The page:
GLENDALE, Ariz. – When Arizona Cardinals punter Dave Zastudil was placed on injured reserve with a lingering groin injury last October, coach Bruce Arians told the veteran he needed to teach his replacement, Drew Butler, how to down his punts inside the 10.
Hopefully Zastudil didn’t hand over too many trade secrets, or he might have given away his job.
The two are now in a neck-and-neck battle to be Arizona's punter. Arians said Thursday the competition is "pretty even." They’ll alternate punting in preseason games. Zastudil is up first Saturday in Arizona’s preseason opener against Kansas City.
"Having seen them both for a season, it's just who kicks it the best and (is) the most consistent," Arians said.
Zastudil has age (36 to 26) and experience (14 to four) on Butler. But after playing in just two games last season -- including kicking in just one -- he's trying to gain the upper hand during training camp. Zastudil suffered the initial groin injury the week before Arizona's season opener last season on "Monday Night Football" and was just the holder that game. Butler replaced him in the lineup but Zastudil returned for the Denver game in Week 5, after which he was placed on injured reserve.
Even though his groin has fully recovered, Zastudil has been experiencing stiffness and tightness but said that's typical during training camp. While, in an ideal situation, Zastudil would prefer to take his return to the field slow, he can't. Not when his job is on the line.
Zastudil has a resume that includes a career average of 43.7 yards per kick and just three blocked punts in 12 seasons. In 2012, he set the NFL record with 46 punts downed inside the 20-yard-line.
While the two have alternated kicking during camp -- on the days they don't kick, they hold -- Zastudil has been more strategic with his reps this camp. Special teams coach Amos Jones has allowed him to get the necessary amount of punts in to complete his daily work load instead of just kicking for quantity.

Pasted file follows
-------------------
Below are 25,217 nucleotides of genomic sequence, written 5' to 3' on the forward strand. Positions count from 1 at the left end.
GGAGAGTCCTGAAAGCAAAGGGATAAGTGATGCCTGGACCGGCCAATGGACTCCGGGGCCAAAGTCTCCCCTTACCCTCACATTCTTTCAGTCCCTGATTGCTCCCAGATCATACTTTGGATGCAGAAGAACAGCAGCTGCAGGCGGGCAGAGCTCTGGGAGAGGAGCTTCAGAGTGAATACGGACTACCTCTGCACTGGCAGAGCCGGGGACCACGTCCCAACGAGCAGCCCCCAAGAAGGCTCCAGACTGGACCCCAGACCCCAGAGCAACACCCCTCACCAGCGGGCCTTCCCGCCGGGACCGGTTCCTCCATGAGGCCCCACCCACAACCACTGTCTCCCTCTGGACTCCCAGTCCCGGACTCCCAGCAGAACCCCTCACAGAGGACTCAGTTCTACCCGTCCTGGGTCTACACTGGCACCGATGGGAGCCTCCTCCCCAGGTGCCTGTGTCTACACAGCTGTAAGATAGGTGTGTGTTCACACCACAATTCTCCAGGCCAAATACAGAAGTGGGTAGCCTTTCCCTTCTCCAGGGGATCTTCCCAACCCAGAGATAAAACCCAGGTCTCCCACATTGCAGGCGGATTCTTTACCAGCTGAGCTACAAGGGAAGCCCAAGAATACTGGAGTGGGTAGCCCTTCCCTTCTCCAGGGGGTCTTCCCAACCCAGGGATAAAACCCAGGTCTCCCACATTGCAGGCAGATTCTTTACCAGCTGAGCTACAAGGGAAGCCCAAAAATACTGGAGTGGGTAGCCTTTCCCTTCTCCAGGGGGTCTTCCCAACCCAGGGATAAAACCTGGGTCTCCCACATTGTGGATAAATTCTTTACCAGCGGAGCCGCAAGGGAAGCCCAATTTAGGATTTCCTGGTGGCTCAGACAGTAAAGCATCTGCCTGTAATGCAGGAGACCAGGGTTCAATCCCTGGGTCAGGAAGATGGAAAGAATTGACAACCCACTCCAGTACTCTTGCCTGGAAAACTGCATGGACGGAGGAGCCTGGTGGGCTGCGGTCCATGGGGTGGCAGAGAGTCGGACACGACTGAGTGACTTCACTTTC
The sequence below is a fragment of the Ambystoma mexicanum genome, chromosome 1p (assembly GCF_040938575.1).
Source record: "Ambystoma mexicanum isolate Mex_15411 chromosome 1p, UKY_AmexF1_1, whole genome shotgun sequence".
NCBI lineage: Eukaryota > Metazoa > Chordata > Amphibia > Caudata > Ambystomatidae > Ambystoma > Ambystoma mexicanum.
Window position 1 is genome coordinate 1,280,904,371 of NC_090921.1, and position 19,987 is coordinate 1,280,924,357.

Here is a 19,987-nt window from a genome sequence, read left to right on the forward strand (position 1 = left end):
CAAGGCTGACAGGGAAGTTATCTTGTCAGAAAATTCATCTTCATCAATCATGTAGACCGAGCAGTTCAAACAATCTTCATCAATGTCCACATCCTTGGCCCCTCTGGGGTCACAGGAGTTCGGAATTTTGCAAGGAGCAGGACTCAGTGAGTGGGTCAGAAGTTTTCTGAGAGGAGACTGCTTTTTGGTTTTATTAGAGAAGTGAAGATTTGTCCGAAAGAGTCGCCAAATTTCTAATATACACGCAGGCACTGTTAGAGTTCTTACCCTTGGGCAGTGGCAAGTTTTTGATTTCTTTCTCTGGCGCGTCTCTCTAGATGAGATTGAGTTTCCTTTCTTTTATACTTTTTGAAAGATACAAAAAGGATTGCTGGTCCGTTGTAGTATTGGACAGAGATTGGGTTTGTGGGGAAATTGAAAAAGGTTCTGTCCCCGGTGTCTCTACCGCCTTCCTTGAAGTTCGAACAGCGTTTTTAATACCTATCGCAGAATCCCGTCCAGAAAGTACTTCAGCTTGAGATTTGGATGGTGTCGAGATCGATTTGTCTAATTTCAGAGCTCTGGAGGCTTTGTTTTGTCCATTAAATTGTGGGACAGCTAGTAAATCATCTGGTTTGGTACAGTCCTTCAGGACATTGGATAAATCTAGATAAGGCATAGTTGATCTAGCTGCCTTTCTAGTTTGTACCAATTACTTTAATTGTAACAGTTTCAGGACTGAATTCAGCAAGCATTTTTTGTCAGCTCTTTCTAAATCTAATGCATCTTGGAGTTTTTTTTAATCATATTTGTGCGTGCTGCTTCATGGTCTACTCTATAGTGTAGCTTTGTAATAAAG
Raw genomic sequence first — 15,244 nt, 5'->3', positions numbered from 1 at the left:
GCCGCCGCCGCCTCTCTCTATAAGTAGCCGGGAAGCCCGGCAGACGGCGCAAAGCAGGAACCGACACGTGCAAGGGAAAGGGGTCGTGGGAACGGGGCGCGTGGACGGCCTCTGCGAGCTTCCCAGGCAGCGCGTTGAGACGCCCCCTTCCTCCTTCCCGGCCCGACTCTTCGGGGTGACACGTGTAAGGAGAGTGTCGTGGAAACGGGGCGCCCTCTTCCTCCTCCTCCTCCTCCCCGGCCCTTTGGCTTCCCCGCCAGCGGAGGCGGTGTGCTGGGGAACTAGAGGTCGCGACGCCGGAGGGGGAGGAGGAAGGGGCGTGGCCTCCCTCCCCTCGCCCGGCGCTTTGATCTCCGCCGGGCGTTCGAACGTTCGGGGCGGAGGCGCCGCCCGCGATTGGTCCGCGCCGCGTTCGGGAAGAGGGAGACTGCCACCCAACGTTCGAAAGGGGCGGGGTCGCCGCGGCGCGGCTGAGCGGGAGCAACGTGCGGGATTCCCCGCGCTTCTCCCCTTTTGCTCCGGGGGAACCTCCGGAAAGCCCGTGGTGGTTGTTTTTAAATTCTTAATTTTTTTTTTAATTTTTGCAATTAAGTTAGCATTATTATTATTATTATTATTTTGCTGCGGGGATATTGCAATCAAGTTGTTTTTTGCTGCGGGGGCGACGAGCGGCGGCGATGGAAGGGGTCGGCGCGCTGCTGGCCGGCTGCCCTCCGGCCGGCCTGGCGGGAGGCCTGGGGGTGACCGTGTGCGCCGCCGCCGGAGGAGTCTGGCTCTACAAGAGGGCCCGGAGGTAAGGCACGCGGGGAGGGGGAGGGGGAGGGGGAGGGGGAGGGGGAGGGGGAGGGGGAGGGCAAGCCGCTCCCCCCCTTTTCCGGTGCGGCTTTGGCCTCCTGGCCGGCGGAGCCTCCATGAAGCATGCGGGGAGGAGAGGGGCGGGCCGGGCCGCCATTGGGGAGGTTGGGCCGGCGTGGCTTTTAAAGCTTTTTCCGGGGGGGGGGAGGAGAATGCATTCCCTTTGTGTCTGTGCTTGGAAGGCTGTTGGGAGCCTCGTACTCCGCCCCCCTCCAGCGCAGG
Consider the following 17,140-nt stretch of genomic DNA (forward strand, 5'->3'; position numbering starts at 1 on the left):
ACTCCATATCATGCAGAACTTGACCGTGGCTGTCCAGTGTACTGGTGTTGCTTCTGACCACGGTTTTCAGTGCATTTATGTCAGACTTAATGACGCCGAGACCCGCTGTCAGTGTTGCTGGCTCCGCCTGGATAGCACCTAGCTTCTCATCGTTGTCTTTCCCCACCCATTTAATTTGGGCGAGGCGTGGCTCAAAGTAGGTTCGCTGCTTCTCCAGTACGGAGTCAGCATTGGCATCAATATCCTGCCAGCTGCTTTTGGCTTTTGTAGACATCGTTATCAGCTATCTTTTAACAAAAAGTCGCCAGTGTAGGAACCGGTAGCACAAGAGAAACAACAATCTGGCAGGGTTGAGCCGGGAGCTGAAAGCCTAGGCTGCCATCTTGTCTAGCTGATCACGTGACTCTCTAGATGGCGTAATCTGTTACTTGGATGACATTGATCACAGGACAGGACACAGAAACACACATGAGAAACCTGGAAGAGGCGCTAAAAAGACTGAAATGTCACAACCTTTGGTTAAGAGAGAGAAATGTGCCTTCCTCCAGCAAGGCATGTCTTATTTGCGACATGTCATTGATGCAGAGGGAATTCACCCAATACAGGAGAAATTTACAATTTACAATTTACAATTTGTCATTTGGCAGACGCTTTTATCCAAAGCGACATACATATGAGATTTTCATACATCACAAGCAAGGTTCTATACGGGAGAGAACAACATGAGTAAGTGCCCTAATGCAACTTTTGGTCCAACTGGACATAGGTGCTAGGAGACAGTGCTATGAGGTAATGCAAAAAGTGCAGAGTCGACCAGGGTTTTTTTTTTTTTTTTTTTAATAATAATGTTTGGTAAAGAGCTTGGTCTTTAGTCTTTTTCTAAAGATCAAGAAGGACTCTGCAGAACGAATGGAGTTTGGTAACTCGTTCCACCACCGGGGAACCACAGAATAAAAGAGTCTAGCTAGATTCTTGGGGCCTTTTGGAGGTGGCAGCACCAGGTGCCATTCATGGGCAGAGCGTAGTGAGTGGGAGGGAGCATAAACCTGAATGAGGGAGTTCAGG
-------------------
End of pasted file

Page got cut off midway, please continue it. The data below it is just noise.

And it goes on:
"I think the big difference as you get older in general and you’ve been doing this quite a while, is you just have to go on your own pace," Zastudil said. "You know how many reps you need. You know how to build up through camp to make yourself get to the point where you are.
"Most camps before you use all preseason to really get ready for that first game because that's most important. Typically, when you're in some kind of competition, you have to move a little forward. You have to fast forward your pace on getting ready."
When Zastudil returned from his injury this spring and Butler was still on the roster, Zastudil knew what was awaiting him in training camp. He's embraced the battle with Butler instead of lamenting it.
He's been around the league long enough to know he can't lament.
Even if Butler doesn't outperform Zastudil, he knows there might be another punter on another team who can. He's changed his approach this season to prevent that from happening.
"I try to prepare myself and do little things and get ready for the practice and the games maybe a little differently than I did before the injury," he said. "I guess you can call it maintenance work."
Zastudil can see the end of his career somewhere on the Arizona horizon.
He knows it'll eventually come, but he doesn't want to walk away from football knowing he didn't give this battle -- which could be his last -- against Butler his best shot.
"I'm trying to just enjoy football because the last thing you want to do is go in a competition and look back and say what you did right or wrong," Zastudil said. "I'm embracing the competition. I'm working really hard. And like they say, let the best man win."